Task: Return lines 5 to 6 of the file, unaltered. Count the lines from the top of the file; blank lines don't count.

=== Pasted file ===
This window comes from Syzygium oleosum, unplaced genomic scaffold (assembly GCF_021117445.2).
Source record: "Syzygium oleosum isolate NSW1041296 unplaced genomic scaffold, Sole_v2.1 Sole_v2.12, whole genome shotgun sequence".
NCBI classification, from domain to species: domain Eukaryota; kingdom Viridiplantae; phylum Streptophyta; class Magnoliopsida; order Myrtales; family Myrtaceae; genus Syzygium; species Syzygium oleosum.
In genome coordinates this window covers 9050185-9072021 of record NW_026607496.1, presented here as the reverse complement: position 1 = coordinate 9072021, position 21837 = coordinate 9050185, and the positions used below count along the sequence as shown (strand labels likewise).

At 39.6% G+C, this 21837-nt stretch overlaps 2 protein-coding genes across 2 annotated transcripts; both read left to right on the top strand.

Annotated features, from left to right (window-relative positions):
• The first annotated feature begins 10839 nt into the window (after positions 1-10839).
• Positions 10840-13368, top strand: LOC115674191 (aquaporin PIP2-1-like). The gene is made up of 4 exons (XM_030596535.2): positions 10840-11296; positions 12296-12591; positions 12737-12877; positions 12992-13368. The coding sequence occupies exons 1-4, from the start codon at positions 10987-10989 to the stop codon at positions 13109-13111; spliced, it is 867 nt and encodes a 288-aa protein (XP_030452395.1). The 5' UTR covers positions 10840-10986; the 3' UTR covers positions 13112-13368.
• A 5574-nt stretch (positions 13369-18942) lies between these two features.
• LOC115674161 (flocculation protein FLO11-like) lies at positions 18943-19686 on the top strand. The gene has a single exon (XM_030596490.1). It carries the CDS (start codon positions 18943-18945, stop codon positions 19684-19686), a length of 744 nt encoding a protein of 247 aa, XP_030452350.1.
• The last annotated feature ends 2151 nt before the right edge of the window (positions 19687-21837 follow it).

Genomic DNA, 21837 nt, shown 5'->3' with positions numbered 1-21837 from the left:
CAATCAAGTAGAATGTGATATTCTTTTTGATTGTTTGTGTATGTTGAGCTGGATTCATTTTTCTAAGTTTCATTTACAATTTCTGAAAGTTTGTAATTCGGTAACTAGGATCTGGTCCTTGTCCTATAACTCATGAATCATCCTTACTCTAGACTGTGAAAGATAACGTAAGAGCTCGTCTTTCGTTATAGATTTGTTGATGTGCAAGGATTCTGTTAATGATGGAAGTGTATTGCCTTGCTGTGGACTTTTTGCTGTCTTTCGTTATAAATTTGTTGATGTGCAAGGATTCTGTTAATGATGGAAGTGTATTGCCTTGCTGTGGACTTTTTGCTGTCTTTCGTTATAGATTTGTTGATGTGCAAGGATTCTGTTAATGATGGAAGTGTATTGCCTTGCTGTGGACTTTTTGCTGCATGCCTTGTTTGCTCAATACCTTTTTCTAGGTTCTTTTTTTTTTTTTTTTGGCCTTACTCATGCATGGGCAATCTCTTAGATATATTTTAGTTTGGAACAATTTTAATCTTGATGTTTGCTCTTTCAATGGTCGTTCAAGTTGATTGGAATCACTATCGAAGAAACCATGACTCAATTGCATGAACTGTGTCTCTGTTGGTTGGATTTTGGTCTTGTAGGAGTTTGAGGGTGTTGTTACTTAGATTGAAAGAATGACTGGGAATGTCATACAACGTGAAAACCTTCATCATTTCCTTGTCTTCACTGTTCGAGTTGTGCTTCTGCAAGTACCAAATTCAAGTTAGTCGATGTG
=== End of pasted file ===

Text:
At 39.6% G+C, this 21837-nt stretch overlaps 2 protein-coding genes across 2 annotated transcripts; both read left to right on the top strand.

Annotated features, from left to right (window-relative positions):